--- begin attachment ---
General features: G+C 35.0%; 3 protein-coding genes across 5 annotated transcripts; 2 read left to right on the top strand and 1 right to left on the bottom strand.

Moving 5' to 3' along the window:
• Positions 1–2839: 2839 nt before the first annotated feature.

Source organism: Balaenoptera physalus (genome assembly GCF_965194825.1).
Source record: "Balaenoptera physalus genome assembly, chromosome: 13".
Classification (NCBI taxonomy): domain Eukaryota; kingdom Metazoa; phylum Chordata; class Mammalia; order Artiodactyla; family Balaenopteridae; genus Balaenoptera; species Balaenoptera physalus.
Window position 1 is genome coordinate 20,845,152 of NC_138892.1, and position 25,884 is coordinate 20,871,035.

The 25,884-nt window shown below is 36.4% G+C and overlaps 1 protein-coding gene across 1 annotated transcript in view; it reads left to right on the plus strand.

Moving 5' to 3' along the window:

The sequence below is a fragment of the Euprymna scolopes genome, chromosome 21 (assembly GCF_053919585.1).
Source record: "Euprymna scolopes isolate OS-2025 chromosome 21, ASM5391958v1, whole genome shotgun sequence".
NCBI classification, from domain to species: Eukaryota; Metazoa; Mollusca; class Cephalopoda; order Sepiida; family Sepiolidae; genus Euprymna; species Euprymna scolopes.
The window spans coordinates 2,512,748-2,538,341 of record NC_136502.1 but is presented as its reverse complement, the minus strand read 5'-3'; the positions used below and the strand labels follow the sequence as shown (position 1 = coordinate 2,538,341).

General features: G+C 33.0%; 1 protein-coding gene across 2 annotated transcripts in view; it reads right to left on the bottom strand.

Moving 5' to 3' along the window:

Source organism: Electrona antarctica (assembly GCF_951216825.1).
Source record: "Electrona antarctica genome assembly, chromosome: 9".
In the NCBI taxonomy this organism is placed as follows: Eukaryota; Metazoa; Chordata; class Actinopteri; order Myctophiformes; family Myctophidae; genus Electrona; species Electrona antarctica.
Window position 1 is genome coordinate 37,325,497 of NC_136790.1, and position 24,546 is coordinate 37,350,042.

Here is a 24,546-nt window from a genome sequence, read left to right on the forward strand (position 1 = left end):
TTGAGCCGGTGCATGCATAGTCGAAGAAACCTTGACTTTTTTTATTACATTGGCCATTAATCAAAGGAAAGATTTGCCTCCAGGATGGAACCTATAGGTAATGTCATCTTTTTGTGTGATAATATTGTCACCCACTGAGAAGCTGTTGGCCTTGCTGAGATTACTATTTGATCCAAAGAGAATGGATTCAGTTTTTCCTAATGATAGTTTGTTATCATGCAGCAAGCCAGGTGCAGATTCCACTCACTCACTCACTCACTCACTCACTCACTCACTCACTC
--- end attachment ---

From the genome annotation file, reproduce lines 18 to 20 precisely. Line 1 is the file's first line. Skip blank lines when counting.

In the NCBI taxonomy this organism is placed as follows: Eukaryota; Metazoa; Chordata; class Actinopteri; order Myctophiformes; family Myctophidae; genus Electrona; species Electrona antarctica.
Window position 1 is genome coordinate 37,325,497 of NC_136790.1, and position 24,546 is coordinate 37,350,042.

Here is a 24,546-nt window from a genome sequence, read left to right on the forward strand (position 1 = left end):